Now, the frequency shown by the channel number and the one you see on your second scanner are almost certainly going to be not the same. For example, Trunkview might say the GTC (Go To Channel) command should move to channel 105, or frequency 187.2250, when you see on your other scanner that the actual voice channel is 217.1250. That would mean that you are exactly 29.9 MHz off (too low) in your settings. If you're lucky, Trunkview will catch at least one other channel while you're doing all this. If not another voice channel, then the control channel - which may come in the form of a Clear Down message. Let's say it says "Clear-down - return to control channel 135 (187.6000)". In this case you'd be lucky because 187.6 is exactly 29.9 less than 217.5 - the control channel of the site I'm using as an example (from your referenced public utility system). You'd then know that channel 135 is actually 217.5, channel 105 is actually 217.1250, and thus you have 12.5 kHz spacing (step) - because the difference (0.375) between the two channels goes into 0.0125 exactly 30 times.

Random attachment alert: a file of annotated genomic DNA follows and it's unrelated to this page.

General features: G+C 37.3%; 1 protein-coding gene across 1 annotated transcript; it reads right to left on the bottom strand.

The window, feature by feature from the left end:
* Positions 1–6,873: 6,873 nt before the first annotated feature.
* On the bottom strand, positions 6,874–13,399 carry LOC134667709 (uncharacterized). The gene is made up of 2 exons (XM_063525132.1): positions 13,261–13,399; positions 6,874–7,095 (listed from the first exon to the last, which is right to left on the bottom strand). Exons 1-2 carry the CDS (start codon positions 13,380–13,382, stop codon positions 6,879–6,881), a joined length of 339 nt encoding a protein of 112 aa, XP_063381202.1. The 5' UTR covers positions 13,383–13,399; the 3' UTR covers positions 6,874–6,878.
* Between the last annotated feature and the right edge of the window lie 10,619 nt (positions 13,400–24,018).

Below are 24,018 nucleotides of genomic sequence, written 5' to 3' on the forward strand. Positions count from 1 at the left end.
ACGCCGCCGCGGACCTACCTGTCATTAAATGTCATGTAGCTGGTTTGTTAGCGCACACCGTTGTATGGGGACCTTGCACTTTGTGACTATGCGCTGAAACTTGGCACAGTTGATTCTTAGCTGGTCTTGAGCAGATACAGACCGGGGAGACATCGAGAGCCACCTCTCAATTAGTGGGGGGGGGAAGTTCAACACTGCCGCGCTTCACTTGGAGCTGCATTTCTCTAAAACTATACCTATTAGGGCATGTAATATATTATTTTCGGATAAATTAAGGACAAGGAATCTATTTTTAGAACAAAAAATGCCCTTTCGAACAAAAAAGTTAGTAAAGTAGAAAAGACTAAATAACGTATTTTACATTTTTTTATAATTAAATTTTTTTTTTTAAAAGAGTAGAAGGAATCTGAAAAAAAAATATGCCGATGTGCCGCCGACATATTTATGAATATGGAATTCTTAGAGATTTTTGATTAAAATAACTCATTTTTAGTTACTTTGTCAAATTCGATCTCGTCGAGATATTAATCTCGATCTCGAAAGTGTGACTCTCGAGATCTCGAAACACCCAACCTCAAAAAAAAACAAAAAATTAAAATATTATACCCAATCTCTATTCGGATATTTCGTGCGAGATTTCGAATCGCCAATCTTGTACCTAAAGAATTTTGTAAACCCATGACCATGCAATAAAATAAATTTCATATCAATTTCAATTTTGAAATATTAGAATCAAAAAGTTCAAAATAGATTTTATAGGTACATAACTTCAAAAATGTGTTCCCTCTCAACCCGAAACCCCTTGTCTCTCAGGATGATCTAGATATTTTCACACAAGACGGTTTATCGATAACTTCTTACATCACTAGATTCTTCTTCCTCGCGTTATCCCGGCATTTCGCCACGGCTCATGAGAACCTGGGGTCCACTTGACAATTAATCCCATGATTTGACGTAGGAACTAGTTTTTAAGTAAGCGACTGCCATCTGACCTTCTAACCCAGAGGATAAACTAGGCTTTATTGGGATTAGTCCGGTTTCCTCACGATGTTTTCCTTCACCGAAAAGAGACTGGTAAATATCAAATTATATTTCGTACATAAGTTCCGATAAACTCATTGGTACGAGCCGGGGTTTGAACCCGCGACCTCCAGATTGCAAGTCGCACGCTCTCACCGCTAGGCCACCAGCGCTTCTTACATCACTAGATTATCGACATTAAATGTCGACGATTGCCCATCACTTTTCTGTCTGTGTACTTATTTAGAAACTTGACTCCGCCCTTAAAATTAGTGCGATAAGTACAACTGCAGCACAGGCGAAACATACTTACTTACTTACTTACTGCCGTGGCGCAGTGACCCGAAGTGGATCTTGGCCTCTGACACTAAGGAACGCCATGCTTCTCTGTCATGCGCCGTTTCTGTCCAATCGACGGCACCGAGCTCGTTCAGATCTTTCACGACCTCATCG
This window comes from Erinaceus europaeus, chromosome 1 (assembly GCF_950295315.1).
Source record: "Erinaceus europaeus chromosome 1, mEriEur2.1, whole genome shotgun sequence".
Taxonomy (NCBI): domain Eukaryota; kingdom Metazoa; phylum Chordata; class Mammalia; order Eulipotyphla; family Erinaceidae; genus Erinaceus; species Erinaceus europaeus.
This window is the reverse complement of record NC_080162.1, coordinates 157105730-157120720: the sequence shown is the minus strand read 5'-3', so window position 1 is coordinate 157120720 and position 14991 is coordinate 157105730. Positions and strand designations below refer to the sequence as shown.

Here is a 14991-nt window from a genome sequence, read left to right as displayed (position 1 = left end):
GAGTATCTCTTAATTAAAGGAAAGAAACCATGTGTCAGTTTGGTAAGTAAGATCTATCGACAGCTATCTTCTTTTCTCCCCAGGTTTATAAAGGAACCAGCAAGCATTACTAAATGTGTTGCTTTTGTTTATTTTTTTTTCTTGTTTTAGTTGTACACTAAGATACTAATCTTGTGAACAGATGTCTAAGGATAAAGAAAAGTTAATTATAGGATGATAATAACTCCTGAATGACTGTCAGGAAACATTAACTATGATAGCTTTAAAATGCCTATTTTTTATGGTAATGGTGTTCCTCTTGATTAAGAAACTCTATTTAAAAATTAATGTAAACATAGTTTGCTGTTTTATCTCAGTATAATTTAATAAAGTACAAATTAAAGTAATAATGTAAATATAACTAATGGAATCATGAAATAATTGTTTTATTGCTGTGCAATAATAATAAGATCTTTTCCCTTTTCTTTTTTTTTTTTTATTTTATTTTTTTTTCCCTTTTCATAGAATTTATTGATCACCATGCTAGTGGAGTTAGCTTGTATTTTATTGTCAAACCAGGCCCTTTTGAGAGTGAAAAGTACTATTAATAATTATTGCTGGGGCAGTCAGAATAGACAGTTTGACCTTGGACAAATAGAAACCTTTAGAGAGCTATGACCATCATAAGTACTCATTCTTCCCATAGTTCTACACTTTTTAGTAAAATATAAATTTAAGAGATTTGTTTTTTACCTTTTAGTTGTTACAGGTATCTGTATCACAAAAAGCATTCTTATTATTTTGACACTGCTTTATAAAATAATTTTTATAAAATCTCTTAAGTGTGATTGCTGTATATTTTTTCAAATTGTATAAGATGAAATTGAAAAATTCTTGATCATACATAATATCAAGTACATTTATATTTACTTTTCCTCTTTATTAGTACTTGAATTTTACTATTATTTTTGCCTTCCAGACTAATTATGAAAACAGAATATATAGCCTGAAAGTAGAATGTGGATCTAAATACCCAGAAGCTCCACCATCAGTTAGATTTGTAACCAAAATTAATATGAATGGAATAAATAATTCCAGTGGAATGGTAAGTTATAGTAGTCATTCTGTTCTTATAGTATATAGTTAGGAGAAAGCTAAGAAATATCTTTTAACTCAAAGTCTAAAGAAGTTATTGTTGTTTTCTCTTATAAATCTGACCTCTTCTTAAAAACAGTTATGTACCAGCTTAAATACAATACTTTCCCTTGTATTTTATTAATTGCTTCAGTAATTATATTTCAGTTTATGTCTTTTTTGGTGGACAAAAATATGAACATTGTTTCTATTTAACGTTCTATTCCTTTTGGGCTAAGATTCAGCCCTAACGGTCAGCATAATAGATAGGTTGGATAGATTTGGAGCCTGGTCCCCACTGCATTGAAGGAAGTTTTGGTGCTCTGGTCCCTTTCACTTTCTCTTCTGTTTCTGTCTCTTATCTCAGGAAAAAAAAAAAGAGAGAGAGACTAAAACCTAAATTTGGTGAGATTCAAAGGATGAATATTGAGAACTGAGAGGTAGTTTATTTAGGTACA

Now you can figure out the base with a little bit more simple math. If 217.5 is channel 135, and the step is 12.5 kHz (0.0125 MHz), then channel 1 would be 217.5 minus (134 times 0.0125), or 215.825. So, with base 215.825, offset 0, and step 12.5 kHz, you should then get the right frequencies showing up on your Trunkview display. And now if you have a computer-controllable scanner, Trunkview will tune it to the proper frequency on every Go To Channel call, and you will hear calls on both "talkgroups" and "private calls".

I know that's a little lengthy, but it'll get you where you want to be. If you need more help, this thread is the place to come - citylink has a ton of info and spends a lot of time on these systems, I think, more than I did when I had them available in my area. :)
 

jb872033